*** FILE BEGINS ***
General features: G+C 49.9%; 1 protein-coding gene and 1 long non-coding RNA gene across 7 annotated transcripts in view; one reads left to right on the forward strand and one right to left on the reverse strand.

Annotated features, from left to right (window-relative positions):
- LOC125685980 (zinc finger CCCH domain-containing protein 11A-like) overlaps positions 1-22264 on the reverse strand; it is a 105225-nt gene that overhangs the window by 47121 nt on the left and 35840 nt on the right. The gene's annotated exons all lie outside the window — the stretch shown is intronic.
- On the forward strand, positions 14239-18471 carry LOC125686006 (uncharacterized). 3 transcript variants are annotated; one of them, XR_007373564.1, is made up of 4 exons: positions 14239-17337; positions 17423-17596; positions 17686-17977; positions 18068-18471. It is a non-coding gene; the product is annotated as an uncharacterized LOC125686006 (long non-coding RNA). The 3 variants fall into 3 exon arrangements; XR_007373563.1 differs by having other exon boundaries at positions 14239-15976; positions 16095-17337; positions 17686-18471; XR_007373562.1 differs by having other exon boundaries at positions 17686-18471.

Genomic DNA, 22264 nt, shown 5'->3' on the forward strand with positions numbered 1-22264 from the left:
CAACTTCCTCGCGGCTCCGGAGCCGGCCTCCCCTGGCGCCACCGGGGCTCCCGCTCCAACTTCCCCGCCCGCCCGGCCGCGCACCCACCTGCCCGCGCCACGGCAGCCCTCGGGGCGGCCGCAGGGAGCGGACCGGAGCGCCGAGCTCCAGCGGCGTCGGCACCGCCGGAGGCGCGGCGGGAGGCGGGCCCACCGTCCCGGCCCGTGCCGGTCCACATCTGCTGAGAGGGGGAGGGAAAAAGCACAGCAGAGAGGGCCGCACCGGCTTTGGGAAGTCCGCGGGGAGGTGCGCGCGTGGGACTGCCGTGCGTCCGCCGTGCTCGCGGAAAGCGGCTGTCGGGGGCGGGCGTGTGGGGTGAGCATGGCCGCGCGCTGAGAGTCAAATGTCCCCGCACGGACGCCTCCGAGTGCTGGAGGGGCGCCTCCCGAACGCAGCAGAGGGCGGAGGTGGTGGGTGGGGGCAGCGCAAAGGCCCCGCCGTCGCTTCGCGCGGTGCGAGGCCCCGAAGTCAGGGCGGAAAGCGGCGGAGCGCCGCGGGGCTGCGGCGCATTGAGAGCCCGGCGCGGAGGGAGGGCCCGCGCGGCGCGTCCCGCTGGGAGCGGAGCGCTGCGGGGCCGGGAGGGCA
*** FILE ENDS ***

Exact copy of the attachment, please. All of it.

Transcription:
General features: G+C 49.9%; 1 protein-coding gene and 1 long non-coding RNA gene across 7 annotated transcripts in view; one reads left to right on the forward strand and one right to left on the reverse strand.

Annotated features, from left to right (window-relative positions):
- LOC125685980 (zinc finger CCCH domain-containing protein 11A-like) overlaps positions 1-22264 on the reverse strand; it is a 105225-nt gene that overhangs the window by 47121 nt on the left and 35840 nt on the right. The gene's annotated exons all lie outside the window — the stretch shown is intronic.
- On the forward strand, positions 14239-18471 carry LOC125686006 (uncharacterized). 3 transcript variants are annotated; one of them, XR_007373564.1, is made up of 4 exons: positions 14239-17337; positions 17423-17596; positions 17686-17977; positions 18068-18471. It is a non-coding gene; the product is annotated as an uncharacterized LOC125686006 (long non-coding RNA). The 3 variants fall into 3 exon arrangements; XR_007373563.1 differs by having other exon boundaries at positions 14239-15976; positions 16095-17337; positions 17686-18471; XR_007373562.1 differs by having other exon boundaries at positions 17686-18471.

Genomic DNA, 22264 nt, shown 5'->3' on the forward strand with positions numbered 1-22264 from the left:
CAACTTCCTCGCGGCTCCGGAGCCGGCCTCCCCTGGCGCCACCGGGGCTCCCGCTCCAACTTCCCCGCCCGCCCGGCCGCGCACCCACCTGCCCGCGCCACGGCAGCCCTCGGGGCGGCCGCAGGGAGCGGACCGGAGCGCCGAGCTCCAGCGGCGTCGGCACCGCCGGAGGCGCGGCGGGAGGCGGGCCCACCGTCCCGGCCCGTGCCGGTCCACATCTGCTGAGAGGGGGAGGGAAAAAGCACAGCAGAGAGGGCCGCACCGGCTTTGGGAAGTCCGCGGGGAGGTGCGCGCGTGGGACTGCCGTGCGTCCGCCGTGCTCGCGGAAAGCGGCTGTCGGGGGCGGGCGTGTGGGGTGAGCATGGCCGCGCGCTGAGAGTCAAATGTCCCCGCACGGACGCCTCCGAGTGCTGGAGGGGCGCCTCCCGAACGCAGCAGAGGGCGGAGGTGGTGGGTGGGGGCAGCGCAAAGGCCCCGCCGTCGCTTCGCGCGGTGCGAGGCCCCGAAGTCAGGGCGGAAAGCGGCGGAGCGCCGCGGGGCTGCGGCGCATTGAGAGCCCGGCGCGGAGGGAGGGCCCGCGCGGCGCGTCCCGCTGGGAGCGGAGCGCTGCGGGGCCGGGAGGGCA